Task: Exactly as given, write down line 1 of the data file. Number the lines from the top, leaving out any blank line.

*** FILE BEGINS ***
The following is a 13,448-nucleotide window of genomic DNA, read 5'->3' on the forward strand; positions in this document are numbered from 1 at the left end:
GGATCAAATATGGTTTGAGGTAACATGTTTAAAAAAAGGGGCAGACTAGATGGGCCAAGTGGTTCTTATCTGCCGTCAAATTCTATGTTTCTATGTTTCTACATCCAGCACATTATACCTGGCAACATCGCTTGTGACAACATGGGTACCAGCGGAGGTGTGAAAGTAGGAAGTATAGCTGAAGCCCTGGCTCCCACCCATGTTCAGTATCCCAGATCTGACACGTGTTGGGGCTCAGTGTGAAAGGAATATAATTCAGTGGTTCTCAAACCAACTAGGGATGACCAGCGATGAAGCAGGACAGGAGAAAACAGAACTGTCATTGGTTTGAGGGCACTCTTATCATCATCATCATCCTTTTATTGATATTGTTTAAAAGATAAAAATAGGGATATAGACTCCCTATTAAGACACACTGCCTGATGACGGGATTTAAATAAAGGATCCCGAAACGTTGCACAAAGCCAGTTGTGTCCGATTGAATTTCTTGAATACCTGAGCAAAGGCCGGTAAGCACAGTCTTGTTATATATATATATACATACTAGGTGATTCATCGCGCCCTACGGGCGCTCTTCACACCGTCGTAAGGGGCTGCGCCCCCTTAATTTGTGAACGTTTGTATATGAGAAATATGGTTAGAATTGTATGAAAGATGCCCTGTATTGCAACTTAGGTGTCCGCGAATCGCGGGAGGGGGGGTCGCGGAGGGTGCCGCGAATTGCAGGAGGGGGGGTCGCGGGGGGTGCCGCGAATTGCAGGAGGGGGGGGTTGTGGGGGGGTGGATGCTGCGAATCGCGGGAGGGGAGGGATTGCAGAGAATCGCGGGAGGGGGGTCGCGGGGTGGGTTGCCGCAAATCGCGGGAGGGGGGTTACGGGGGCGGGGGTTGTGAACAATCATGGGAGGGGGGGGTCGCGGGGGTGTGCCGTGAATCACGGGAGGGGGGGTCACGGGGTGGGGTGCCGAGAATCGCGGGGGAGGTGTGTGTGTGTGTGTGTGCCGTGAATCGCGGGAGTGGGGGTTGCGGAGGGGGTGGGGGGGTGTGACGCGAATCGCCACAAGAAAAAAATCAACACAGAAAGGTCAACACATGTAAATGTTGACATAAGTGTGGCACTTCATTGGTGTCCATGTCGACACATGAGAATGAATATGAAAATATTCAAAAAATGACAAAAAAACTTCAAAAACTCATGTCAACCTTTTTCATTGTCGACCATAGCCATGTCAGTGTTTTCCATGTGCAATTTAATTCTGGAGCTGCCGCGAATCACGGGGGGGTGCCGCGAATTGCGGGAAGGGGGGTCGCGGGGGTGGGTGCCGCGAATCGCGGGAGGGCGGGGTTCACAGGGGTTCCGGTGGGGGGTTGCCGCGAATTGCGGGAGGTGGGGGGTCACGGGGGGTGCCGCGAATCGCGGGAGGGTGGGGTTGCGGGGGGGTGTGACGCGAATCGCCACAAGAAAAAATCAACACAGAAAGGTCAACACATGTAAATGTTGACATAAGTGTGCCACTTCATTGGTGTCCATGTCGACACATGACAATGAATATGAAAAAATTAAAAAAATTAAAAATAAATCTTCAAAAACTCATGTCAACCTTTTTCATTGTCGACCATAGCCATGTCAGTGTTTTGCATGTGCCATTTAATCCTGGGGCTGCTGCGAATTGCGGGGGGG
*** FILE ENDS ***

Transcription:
The following is a 13,448-nucleotide window of genomic DNA, read 5'->3' on the forward strand; positions in this document are numbered from 1 at the left end: